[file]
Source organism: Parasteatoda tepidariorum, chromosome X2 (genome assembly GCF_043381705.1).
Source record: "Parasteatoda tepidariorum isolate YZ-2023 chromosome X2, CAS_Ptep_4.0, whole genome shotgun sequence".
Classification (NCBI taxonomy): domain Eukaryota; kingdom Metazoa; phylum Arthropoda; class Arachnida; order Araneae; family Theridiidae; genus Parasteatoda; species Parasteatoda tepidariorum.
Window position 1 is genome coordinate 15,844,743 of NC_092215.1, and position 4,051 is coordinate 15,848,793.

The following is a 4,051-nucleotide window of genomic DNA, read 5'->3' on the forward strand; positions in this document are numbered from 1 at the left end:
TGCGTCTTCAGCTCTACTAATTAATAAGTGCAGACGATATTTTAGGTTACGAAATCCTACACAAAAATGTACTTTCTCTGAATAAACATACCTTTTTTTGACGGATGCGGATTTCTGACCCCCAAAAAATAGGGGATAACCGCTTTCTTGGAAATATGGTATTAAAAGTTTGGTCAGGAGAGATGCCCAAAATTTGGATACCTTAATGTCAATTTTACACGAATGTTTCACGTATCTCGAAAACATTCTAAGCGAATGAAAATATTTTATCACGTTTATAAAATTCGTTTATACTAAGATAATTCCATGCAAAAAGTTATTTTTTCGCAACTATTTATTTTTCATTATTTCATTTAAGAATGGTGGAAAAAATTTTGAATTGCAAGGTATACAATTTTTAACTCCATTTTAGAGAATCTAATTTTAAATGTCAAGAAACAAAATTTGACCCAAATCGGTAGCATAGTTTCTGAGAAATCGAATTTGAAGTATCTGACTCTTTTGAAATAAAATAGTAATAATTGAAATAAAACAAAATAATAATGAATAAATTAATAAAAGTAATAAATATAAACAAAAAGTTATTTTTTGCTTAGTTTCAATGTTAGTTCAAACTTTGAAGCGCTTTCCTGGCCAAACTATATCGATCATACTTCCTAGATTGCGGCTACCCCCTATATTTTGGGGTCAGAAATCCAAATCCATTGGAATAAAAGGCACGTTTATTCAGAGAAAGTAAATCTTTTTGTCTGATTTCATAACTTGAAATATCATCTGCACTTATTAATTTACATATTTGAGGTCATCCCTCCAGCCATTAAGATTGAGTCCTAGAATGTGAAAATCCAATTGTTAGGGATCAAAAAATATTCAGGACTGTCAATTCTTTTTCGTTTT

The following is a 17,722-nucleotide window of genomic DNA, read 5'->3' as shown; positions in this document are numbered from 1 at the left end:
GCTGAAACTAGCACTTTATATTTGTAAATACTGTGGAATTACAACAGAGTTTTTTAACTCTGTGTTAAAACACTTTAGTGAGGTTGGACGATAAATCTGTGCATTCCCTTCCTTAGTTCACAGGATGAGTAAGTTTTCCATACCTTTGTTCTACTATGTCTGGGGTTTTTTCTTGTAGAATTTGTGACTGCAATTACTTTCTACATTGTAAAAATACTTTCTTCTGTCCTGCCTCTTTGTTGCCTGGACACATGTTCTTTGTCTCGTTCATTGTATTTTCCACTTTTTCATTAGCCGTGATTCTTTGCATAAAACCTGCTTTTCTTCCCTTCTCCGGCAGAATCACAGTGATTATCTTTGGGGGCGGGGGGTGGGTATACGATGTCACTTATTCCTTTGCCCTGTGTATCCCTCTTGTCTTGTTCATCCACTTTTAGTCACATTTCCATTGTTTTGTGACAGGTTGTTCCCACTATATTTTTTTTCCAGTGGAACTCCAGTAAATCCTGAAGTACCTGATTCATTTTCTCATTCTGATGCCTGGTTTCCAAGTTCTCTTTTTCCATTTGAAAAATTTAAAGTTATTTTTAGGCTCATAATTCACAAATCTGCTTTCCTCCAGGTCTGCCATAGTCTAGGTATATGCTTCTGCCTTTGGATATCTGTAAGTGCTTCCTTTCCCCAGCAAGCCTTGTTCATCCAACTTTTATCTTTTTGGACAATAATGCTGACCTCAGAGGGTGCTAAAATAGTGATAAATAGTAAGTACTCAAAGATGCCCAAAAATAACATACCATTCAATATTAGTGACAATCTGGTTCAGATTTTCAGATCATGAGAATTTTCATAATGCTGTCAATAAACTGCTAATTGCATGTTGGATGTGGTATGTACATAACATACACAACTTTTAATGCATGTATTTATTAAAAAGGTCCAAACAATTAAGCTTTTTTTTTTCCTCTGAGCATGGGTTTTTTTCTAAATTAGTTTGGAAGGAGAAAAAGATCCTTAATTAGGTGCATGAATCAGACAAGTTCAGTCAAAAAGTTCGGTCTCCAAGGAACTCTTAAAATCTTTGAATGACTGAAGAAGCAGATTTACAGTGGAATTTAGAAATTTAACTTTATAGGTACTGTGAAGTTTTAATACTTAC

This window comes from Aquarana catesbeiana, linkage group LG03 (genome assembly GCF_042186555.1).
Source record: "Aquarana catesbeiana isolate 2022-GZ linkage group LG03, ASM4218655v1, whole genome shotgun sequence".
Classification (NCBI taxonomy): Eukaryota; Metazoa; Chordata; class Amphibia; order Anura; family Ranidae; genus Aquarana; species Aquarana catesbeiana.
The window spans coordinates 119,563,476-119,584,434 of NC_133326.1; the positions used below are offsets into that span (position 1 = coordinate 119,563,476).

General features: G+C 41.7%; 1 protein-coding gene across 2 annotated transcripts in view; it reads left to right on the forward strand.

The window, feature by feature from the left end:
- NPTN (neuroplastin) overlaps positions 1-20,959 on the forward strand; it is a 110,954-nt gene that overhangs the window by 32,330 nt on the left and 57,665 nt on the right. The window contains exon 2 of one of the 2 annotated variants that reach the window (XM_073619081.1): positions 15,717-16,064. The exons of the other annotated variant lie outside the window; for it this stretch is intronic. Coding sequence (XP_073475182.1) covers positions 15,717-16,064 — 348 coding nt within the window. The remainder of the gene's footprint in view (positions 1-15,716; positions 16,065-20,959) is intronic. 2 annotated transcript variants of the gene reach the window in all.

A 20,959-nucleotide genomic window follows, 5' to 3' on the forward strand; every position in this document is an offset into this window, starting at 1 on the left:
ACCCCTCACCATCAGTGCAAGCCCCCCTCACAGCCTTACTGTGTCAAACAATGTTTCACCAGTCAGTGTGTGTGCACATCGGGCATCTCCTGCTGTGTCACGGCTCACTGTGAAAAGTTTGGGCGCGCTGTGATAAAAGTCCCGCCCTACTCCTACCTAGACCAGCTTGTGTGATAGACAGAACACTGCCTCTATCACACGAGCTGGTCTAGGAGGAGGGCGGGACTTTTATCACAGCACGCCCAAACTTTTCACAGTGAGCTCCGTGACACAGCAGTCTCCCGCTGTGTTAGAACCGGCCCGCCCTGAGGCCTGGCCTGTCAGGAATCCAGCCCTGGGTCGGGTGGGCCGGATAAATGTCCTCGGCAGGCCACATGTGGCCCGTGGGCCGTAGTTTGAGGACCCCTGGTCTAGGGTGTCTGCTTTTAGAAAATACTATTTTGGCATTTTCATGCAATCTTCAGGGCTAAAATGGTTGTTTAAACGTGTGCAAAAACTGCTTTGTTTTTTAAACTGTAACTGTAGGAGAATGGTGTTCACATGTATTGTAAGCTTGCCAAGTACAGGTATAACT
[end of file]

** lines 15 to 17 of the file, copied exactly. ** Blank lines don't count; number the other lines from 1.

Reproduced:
- NPTN (neuroplastin) overlaps positions 1-20,959 on the forward strand; it is a 110,954-nt gene that overhangs the window by 32,330 nt on the left and 57,665 nt on the right. The window contains exon 2 of one of the 2 annotated variants that reach the window (XM_073619081.1): positions 15,717-16,064. The exons of the other annotated variant lie outside the window; for it this stretch is intronic. Coding sequence (XP_073475182.1) covers positions 15,717-16,064 — 348 coding nt within the window. The remainder of the gene's footprint in view (positions 1-15,716; positions 16,065-20,959) is intronic. 2 annotated transcript variants of the gene reach the window in all.

A 20,959-nucleotide genomic window follows, 5' to 3' on the forward strand; every position in this document is an offset into this window, starting at 1 on the left:
ACCCCTCACCATCAGTGCAAGCCCCCCTCACAGCCTTACTGTGTCAAACAATGTTTCACCAGTCAGTGTGTGTGCACATCGGGCATCTCCTGCTGTGTCACGGCTCACTGTGAAAAGTTTGGGCGCGCTGTGATAAAAGTCCCGCCCTACTCCTACCTAGACCAGCTTGTGTGATAGACAGAACACTGCCTCTATCACACGAGCTGGTCTAGGAGGAGGGCGGGACTTTTATCACAGCACGCCCAAACTTTTCACAGTGAGCTCCGTGACACAGCAGTCTCCCGCTGTGTTAGAACCGGCCCGCCCTGAGGCCTGGCCTGTCAGGAATCCAGCCCTGGGTCGGGTGGGCCGGATAAATGTCCTCGGCAGGCCACATGTGGCCCGTGGGCCGTAGTTTGAGGACCCCTGGTCTAGGGTGTCTGCTTTTAGAAAATACTATTTTGGCATTTTCATGCAATCTTCAGGGCTAAAATGGTTGTTTAAACGTGTGCAAAAACTGCTTTGTTTTTTAAACTGTAACTGTAGGAGAATGGTGTTCACATGTATTGTAAGCTTGCCAAGTACAGGTATAACT